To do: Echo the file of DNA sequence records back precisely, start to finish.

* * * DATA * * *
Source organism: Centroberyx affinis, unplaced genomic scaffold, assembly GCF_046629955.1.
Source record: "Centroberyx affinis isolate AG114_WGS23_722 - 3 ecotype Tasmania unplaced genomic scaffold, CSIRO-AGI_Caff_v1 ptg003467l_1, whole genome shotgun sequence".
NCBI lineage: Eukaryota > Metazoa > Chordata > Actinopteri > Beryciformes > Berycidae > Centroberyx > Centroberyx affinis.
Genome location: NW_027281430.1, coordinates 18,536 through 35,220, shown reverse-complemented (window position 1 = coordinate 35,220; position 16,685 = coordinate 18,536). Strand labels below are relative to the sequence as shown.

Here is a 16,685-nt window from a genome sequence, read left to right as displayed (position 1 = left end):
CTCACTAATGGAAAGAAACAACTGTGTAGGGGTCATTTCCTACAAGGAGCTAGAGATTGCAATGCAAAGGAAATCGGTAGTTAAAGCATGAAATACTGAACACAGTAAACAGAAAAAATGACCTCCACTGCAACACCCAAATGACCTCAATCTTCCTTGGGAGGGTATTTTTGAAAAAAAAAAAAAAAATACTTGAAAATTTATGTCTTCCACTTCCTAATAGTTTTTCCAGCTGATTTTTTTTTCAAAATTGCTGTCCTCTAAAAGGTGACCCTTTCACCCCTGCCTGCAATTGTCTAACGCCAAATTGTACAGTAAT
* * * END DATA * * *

Source organism: Centroberyx affinis, unplaced genomic scaffold, assembly GCF_046629955.1.
Source record: "Centroberyx affinis isolate AG114_WGS23_722 - 3 ecotype Tasmania unplaced genomic scaffold, CSIRO-AGI_Caff_v1 ptg003467l_1, whole genome shotgun sequence".
NCBI lineage: Eukaryota > Metazoa > Chordata > Actinopteri > Beryciformes > Berycidae > Centroberyx > Centroberyx affinis.
Genome location: NW_027281430.1, coordinates 18,536 through 35,220, shown reverse-complemented (window position 1 = coordinate 35,220; position 16,685 = coordinate 18,536). Strand labels below are relative to the sequence as shown.

Here is a 16,685-nt window from a genome sequence, read left to right as displayed (position 1 = left end):
CTCACTAATGGAAAGAAACAACTGTGTAGGGGTCATTTCCTACAAGGAGCTAGAGATTGCAATGCAAAGGAAATCGGTAGTTAAAGCATGAAATACTGAACACAGTAAACAGAAAAAATGACCTCCACTGCAACACCCAAATGACCTCAATCTTCCTTGGGAGGGTATTTTTGAAAAAAAAAAAAAAAATACTTGAAAATTTATGTCTTCCACTTCCTAATAGTTTTTCCAGCTGATTTTTTTTTCAAAATTGCTGTCCTCTAAAAGGTGACCCTTTCACCCCTGCCTGCAATTGTCTAACGCCAAATTGTACAGTAAT